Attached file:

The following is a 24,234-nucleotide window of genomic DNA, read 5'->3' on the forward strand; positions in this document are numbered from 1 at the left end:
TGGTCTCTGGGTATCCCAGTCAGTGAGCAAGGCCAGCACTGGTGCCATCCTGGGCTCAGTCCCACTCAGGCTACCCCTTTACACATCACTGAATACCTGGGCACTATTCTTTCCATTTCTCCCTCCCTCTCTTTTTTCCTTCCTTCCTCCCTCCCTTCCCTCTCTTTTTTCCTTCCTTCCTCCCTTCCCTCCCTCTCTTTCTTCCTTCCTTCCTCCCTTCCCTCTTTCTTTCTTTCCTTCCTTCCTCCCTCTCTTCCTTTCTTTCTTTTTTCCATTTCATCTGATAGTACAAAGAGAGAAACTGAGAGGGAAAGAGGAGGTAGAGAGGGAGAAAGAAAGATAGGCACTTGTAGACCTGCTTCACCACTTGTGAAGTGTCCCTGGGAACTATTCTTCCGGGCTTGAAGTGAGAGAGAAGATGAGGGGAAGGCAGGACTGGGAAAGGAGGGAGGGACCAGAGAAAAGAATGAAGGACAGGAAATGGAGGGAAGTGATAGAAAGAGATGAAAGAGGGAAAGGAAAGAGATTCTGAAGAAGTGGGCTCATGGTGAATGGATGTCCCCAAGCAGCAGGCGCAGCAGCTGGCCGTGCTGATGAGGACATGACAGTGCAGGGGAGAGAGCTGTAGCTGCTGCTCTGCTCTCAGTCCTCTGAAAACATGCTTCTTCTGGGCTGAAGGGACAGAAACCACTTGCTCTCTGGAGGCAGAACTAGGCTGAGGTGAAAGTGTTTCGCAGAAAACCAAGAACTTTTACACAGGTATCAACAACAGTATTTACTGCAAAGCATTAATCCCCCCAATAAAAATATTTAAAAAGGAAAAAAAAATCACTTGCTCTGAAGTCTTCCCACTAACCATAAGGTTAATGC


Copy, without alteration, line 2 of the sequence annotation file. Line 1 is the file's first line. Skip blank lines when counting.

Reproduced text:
TGGTCTCTGGGTATCCCAGTCAGTGAGCAAGGCCAGCACTGGTGCCATCCTGGGCTCAGTCCCACTCAGGCTACCCCTTTACACATCACTGAATACCTGGGCACTATTCTTTCCATTTCTCCCTCCCTCTCTTTTTTCCTTCCTTCCTCCCTCCCTTCCCTCTCTTTTTTCCTTCCTTCCTCCCTTCCCTCCCTCTCTTTCTTCCTTCCTTCCTCCCTTCCCTCTTTCTTTCTTTCCTTCCTTCCTCCCTCTCTTCCTTTCTTTCTTTTTTCCATTTCATCTGATAGTACAAAGAGAGAAACTGAGAGGGAAAGAGGAGGTAGAGAGGGAGAAAGAAAGATAGGCACTTGTAGACCTGCTTCACCACTTGTGAAGTGTCCCTGGGAACTATTCTTCCGGGCTTGAAGTGAGAGAGAAGATGAGGGGAAGGCAGGACTGGGAAAGGAGGGAGGGACCAGAGAAAAGAATGAAGGACAGGAAATGGAGGGAAGTGATAGAAAGAGATGAAAGAGGGAAAGGAAAGAGATTCTGAAGAAGTGGGCTCATGGTGAATGGATGTCCCCAAGCAGCAGGCGCAGCAGCTGGCCGTGCTGATGAGGACATGACAGTGCAGGGGAGAGAGCTGTAGCTGCTGCTCTGCTCTCAGTCCTCTGAAAACATGCTTCTTCTGGGCTGAAGGGACAGAAACCACTTGCTCTCTGGAGGCAGAACTAGGCTGAGGTGAAAGTGTTTCGCAGAAAACCAAGAACTTTTACACAGGTATCAACAACAGTATTTACTGCAAAGCATTAATCCCCCCAATAAAAATATTTAAAAAGGAAAAAAAAATCACTTGCTCTGAAGTCTTCCCACTAACCATAAGGTTAATGC